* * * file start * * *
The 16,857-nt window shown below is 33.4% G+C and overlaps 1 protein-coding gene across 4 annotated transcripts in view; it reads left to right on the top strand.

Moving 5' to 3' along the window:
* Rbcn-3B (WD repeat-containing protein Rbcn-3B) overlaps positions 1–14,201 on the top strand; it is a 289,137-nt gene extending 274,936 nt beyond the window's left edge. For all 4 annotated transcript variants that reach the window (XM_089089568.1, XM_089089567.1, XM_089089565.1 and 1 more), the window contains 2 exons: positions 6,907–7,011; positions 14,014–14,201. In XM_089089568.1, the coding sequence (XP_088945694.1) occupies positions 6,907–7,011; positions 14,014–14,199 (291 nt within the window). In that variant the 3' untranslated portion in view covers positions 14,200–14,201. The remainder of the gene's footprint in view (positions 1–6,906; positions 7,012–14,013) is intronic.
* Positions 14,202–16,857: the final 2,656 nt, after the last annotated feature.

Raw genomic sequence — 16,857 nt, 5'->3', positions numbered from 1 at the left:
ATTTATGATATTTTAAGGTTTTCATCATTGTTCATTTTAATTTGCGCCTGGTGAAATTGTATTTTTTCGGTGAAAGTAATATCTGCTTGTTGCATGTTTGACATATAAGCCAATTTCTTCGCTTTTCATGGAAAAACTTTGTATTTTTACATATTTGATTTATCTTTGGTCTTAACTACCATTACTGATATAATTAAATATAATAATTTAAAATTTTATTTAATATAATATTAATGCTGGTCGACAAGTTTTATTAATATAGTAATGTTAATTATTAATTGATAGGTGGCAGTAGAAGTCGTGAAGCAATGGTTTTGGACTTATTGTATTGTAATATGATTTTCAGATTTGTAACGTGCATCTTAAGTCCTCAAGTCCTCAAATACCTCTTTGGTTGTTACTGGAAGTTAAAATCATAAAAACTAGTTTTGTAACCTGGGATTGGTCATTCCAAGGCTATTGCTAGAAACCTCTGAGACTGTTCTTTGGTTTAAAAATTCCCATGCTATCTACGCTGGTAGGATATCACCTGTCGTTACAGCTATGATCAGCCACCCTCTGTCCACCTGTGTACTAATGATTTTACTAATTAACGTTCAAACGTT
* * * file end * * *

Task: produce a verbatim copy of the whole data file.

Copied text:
The 16,857-nt window shown below is 33.4% G+C and overlaps 1 protein-coding gene across 4 annotated transcripts in view; it reads left to right on the top strand.

Moving 5' to 3' along the window:
* Rbcn-3B (WD repeat-containing protein Rbcn-3B) overlaps positions 1–14,201 on the top strand; it is a 289,137-nt gene extending 274,936 nt beyond the window's left edge. For all 4 annotated transcript variants that reach the window (XM_089089568.1, XM_089089567.1, XM_089089565.1 and 1 more), the window contains 2 exons: positions 6,907–7,011; positions 14,014–14,201. In XM_089089568.1, the coding sequence (XP_088945694.1) occupies positions 6,907–7,011; positions 14,014–14,199 (291 nt within the window). In that variant the 3' untranslated portion in view covers positions 14,200–14,201. The remainder of the gene's footprint in view (positions 1–6,906; positions 7,012–14,013) is intronic.
* Positions 14,202–16,857: the final 2,656 nt, after the last annotated feature.

Raw genomic sequence — 16,857 nt, 5'->3', positions numbered from 1 at the left:
ATTTATGATATTTTAAGGTTTTCATCATTGTTCATTTTAATTTGCGCCTGGTGAAATTGTATTTTTTCGGTGAAAGTAATATCTGCTTGTTGCATGTTTGACATATAAGCCAATTTCTTCGCTTTTCATGGAAAAACTTTGTATTTTTACATATTTGATTTATCTTTGGTCTTAACTACCATTACTGATATAATTAAATATAATAATTTAAAATTTTATTTAATATAATATTAATGCTGGTCGACAAGTTTTATTAATATAGTAATGTTAATTATTAATTGATAGGTGGCAGTAGAAGTCGTGAAGCAATGGTTTTGGACTTATTGTATTGTAATATGATTTTCAGATTTGTAACGTGCATCTTAAGTCCTCAAGTCCTCAAATACCTCTTTGGTTGTTACTGGAAGTTAAAATCATAAAAACTAGTTTTGTAACCTGGGATTGGTCATTCCAAGGCTATTGCTAGAAACCTCTGAGACTGTTCTTTGGTTTAAAAATTCCCATGCTATCTACGCTGGTAGGATATCACCTGTCGTTACAGCTATGATCAGCCACCCTCTGTCCACCTGTGTACTAATGATTTTACTAATTAACGTTCAAACGTT